Today, the area around Washington Square Park in lower Manhattan is surrounded by New York University, expensive apartments, and upscale stores. But back in 1911, there were nice brownstones on the northern side of the park and factories on its eastern and southern sides, drawing young and mostly Jewish and Italian immigrant workers. One of the nice homes was owned by Mrs. Gordon Norrie, a society matron descended from two of the men who had signed the Declaration of Independence.
On March 25, Mrs. Norrie was just sitting down to tea with a group of friends when they heard a commotion outside. One of her guests, Frances Perkins, then 31, was from an old but middle-class Maine family, which could also trace its lineage back to the time of the Revolution. She had attended Mount Holyoke College and was working at the Consumers' League of New York, lobbying to end child labor. Perkins spoke in the upper-crust tones befitting her upbringing — like Margaret Dumont in the old Marx Brothers movies or Mrs. Thurston Howell III — with long flat a's, dropped r's, and rounded vowels, "tomaahhhto" for "tomato."
A butler rushed in and announced that there was a fire near the square. The ladies ran out. Perkins lifted up her skirts and sprinted toward it. They had stumbled upon the Triangle Shirtwaist Factory, one of the most famous fires in American history. Perkins could see the eighth, ninth, and tenth floors of the building ablaze and dozens of workers crowding around the open windows. She joined the throng of horrified onlookers on the sidewalk below.
Some saw what they thought were bundles of fabric falling from the windows. They thought the factory owners were saving their best material. As the bundles continued to fall, the onlookers realized they were not bundles at all. They were people, hurling themselves to their death. "People had just begun to jump as we got there," Perkins would later remember. "They had been holding on until that time, standing in the windowsills, being crowded by others behind them, the fire pressing closer and closer, the smoke closer and closer.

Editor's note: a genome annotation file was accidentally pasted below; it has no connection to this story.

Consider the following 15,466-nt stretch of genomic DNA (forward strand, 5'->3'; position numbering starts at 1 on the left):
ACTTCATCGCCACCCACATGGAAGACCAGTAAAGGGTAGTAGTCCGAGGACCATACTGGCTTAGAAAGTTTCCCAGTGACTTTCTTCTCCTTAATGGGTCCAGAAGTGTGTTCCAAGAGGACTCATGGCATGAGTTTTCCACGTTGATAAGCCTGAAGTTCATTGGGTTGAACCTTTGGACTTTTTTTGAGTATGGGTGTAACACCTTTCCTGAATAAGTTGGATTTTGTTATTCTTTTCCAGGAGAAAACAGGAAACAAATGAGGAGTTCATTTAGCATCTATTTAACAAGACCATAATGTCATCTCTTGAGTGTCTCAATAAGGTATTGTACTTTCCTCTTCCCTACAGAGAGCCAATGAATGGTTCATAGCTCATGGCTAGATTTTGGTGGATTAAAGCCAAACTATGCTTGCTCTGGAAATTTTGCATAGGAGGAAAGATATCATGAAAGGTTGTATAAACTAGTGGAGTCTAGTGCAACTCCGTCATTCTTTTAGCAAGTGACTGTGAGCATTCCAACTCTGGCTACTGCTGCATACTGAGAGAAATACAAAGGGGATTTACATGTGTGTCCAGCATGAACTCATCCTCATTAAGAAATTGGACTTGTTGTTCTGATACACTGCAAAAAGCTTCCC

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"They began to jump. The window was too crowded and they would jump and hit the sidewalk," she recalled. "Every one of them was killed, everybody who jumped was killed. It was a horrifying spectacle."
Perkins and the others screamed up to them, "Don't jump! Help is coming." It wasn't. The flames were roasting them from behind. Forty-seven people ended up jumping.
The fire and its aftershocks left a deep mark on Frances Perkins. Up until that point she had lobbied for worker rights and on behalf of the poor, but she had been on a conventional trajectory, toward a conventional marriage, perhaps, and a life of genteel good works. After the fire, what had been a career turned into a vocation. Moral indignation set her on a different course. Her own desires and her ego became less central and the cause itself became more central to the structure of her life. The niceties of her class fell away. She became impatient with the way genteel progressives went about serving the poor. She became impatient with their prissiness, their desire to stay pure and above the fray. Perkins hardened. She threw herself into the rough and tumble of politics. She was willing to take morally hazardous action if it would prevent another catastrophe like the one that befell the women at the Triangle factory. She was willing to compromise and work with corrupt officials if it would produce results. She pinioned herself to this cause for the rest of her life.
From The Road to Character by David Brooks. Reprinted by arrangement with Random House, LLC, a Penguin Random House Company. Copyright © David Brooks 2015.
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